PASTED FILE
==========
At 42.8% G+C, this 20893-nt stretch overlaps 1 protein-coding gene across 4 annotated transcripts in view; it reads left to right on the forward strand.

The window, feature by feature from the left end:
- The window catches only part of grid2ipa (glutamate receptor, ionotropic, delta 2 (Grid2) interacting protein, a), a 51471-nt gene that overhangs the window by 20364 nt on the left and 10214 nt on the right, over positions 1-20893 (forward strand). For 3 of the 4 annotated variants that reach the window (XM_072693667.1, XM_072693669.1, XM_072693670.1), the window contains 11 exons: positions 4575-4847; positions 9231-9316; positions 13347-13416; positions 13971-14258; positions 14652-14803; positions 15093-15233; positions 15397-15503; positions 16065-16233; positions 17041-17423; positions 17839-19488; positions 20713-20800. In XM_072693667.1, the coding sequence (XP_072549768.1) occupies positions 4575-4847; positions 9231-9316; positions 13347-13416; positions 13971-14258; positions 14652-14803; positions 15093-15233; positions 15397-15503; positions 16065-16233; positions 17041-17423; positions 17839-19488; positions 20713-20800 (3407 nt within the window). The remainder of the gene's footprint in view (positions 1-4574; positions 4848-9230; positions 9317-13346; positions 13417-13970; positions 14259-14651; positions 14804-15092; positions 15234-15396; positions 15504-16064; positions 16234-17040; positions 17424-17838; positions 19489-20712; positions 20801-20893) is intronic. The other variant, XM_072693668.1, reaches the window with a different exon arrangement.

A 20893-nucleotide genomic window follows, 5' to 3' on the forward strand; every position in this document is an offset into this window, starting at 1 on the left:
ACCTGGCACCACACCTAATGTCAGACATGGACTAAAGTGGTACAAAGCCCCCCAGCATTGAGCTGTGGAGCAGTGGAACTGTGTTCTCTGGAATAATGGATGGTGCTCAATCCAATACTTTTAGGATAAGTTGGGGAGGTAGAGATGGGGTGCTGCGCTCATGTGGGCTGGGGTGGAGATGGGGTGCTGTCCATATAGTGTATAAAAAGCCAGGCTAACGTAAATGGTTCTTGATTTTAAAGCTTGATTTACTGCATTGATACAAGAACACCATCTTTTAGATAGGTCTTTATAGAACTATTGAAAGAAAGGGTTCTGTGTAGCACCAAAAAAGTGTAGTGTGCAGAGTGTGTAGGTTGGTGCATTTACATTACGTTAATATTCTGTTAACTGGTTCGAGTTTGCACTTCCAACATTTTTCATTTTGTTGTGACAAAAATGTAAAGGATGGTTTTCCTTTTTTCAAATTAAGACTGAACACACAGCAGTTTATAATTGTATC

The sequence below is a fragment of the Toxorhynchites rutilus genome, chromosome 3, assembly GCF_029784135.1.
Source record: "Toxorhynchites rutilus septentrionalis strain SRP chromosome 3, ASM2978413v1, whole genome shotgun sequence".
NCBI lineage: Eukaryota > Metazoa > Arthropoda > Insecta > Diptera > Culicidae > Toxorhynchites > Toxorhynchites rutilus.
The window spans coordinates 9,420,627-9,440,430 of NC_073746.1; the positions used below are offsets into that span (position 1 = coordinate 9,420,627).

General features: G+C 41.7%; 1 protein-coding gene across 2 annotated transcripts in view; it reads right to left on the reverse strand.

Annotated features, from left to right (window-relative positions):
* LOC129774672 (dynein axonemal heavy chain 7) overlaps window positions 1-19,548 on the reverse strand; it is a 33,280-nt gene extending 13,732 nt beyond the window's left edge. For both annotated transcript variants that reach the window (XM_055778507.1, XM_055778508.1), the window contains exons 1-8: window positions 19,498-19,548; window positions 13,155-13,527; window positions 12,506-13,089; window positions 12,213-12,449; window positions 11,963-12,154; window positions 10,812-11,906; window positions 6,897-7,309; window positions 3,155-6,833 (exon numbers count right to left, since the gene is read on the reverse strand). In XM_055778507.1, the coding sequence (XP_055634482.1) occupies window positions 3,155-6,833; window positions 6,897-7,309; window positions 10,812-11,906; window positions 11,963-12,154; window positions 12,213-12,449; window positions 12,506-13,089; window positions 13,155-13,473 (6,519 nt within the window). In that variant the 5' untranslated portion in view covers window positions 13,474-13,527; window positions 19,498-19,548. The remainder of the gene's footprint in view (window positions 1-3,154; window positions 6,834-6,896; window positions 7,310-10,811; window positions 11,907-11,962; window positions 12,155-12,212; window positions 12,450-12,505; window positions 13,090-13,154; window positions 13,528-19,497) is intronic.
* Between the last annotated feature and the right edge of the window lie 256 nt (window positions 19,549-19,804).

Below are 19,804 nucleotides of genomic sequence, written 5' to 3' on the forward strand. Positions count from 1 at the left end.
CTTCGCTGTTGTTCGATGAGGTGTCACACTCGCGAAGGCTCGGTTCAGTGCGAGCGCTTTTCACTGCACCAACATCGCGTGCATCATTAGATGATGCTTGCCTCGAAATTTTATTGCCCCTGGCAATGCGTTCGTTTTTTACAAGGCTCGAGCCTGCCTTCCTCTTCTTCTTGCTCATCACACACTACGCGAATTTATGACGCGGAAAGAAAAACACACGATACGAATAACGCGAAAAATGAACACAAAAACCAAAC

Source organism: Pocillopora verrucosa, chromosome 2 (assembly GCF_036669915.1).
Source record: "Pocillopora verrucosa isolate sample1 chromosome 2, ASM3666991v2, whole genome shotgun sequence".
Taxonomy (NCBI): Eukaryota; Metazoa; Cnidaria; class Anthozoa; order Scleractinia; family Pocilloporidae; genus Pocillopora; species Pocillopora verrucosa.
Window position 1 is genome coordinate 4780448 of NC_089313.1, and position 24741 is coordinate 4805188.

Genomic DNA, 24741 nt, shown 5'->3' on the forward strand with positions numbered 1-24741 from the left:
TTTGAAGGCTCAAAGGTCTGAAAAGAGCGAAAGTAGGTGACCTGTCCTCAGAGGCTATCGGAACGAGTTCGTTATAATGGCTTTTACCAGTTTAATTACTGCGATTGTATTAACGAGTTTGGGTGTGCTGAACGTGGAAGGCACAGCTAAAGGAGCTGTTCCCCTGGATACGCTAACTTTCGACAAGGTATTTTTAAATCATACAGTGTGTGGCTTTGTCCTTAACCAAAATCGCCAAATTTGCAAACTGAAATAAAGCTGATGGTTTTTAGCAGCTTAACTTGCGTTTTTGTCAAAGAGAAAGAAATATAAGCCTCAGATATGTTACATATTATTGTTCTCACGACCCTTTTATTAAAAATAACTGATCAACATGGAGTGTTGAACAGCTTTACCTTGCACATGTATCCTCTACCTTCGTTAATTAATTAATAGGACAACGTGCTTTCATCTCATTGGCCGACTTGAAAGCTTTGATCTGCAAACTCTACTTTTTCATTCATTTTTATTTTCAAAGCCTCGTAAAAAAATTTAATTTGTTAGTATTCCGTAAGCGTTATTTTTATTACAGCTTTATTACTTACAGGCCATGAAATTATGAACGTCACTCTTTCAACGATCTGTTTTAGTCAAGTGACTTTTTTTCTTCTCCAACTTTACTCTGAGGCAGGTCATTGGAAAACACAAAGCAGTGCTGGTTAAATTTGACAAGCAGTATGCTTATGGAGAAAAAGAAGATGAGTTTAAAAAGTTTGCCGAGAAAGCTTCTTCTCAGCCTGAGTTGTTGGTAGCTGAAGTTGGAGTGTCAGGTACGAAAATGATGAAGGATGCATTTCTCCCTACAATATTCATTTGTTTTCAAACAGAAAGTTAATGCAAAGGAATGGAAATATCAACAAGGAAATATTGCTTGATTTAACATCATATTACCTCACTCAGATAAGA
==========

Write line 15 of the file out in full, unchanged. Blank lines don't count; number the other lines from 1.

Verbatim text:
CTTCGCTGTTGTTCGATGAGGTGTCACACTCGCGAAGGCTCGGTTCAGTGCGAGCGCTTTTCACTGCACCAACATCGCGTGCATCATTAGATGATGCTTGCCTCGAAATTTTATTGCCCCTGGCAATGCGTTCGTTTTTTACAAGGCTCGAGCCTGCCTTCCTCTTCTTCTTGCTCATCACACACTACGCGAATTTATGACGCGGAAAGAAAAACACACGATACGAATAACGCGAAAAATGAACACAAAAACCAAAC